Lawrence Halprin & Associates –The Unsung Heroes

by George McLaughlin

 

Lawrence Halprin, 1997, photograph by Kim Steele

 

I clearly remember the time my fellow architect, John came to me, almost in tears. We were both working at the renowned landscape architect’s office, Lawrence Halprin, in San Francisco. He had been working on a presentation drawing for almost a week. When it was almost complete, our boss Larry, came over to his desk, looked at the rather grand drawing for a moment and then took out his felt tip pen and signed his name in the corner thus taking possession and credit for the actual drawing. It would have been okay with John if he had put the office stamp on the drawing, thus taking credit for the office as a whole rather than himself.  I hate to say it, I donʼt think any of the staff existed in Larryʼs eyes other than as a way to help make him famous.

 

 

I had the pleasure of working in the mid 60’s to early 70’s at Lawrence Halprin & Associates. The reputation and adulation that Larry has today (although recently deceased) seems to be as a one man show. He garnered all the credit for everything that came out of his office.  There were many folks that contributed to his reputation. During my time at the office there were probably several hundred talented people who passed through the office.

 

The incident with Johnʼs drawing, which was typical of similar incidents in the office, as in many other megalomaniacs from finance to design, illustrates that there is much truth in that old adage, that behind every great man there is a great woman, or in this case a great staff of unsung heroes. It is my opinion that without these uncredited,  Larry would not have attained the renown that he, and they richly deserved.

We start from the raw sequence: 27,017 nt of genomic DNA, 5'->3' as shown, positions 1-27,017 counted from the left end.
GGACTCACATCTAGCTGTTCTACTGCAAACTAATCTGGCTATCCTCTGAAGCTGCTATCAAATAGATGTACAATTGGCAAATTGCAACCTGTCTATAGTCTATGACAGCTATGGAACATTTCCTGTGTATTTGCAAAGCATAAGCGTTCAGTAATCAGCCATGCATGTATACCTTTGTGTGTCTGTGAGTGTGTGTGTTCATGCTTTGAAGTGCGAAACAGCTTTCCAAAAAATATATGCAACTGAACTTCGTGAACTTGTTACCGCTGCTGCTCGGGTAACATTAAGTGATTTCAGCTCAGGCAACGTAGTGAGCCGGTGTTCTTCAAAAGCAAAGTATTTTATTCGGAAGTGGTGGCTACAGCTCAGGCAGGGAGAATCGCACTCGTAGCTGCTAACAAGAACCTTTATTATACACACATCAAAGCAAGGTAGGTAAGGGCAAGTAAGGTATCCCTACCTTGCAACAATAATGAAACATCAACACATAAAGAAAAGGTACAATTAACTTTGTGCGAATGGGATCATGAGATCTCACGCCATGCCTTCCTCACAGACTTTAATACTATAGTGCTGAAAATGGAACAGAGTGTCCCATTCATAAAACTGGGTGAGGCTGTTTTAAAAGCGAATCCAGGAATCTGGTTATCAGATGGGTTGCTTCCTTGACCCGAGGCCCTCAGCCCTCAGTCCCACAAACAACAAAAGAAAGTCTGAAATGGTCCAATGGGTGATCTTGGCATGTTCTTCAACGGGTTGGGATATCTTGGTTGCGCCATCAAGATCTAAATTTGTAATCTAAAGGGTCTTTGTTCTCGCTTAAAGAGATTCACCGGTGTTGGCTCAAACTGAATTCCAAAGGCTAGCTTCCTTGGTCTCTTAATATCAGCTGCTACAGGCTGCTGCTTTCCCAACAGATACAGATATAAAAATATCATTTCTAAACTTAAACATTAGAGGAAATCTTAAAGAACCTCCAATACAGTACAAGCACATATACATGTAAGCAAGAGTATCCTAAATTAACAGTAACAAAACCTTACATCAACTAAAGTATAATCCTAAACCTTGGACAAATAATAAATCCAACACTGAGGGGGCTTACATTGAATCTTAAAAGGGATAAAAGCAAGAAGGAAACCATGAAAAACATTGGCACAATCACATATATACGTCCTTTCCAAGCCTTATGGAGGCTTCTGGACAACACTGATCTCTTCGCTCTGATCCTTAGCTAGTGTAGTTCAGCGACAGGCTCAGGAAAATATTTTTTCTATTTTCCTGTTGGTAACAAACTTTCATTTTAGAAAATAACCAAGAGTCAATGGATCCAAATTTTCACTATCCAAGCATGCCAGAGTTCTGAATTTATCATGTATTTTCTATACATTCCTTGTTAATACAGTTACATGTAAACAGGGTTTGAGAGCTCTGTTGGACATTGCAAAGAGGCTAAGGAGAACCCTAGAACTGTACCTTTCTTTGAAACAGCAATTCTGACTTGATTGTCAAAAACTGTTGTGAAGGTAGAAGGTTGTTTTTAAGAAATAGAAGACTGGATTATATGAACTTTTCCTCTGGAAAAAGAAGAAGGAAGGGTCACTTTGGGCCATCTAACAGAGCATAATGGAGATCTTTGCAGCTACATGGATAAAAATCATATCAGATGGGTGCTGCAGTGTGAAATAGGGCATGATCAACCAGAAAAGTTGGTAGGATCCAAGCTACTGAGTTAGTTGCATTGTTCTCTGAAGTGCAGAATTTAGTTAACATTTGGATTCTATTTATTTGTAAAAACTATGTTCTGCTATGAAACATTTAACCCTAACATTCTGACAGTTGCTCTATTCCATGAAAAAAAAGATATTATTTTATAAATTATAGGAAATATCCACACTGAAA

The three folks that were the most important unsung heroes during my time were Larryʼs three partners, Richard Vignolo (Viggie), Don Carter, and Satoru Nashita. They were great landscape architects and great teachers and great people. This is not to denigrate Larry in any way. He was truly a unique person. After all, he was smart enough to hire them very early in his career, recognize their unique talents, and made them partners. Each of them, in their own way, were intrinsic in Larryʼs rise to fame.

 

Larry created a swath of design along the West Coast, from Seattle’s Freeway Park, built for the first time  over a freeway, to Portland’s terracing inner city fountains, to San Francisco’s Embarcadero Park — including the revolutionary Levi Park which utilized for the first time, indigenous drought resistant plants, down to Crocker Plaza in Los Angeles.

 

 

 

 

Viggie was a design partner/office manager. He had a bubbling, ebullient personality that brought joy to all he encountered. Viggie hired almost all of us, assigned the jobs and mentored us along the way. He was also great with clients and the equal of Larry in his ability to schmooz. He took almost all the day to day management /aggravation off Larryʼs back. As Larry became more well-known he simply did not have enough time to get the jobs, do design, run the office etc. The three design partners, along with the staff did almost all of the work–with Larryʼs input from time to time. Almost as importantly Viggie separated the staff from Larryʼs more unpleasant qualities. Larry could be a real jerk! Viggie did not get much credit for his efforts, to his consternation. Late in my time at the office, Viggie was overthrown in one of the office coups, forcing Larry to become the de-facto office manager  — for which he was totally unsuited. Larry only lasted a couple of years in this role before leaving the office and going into a very successful and  satisfying almost one man show.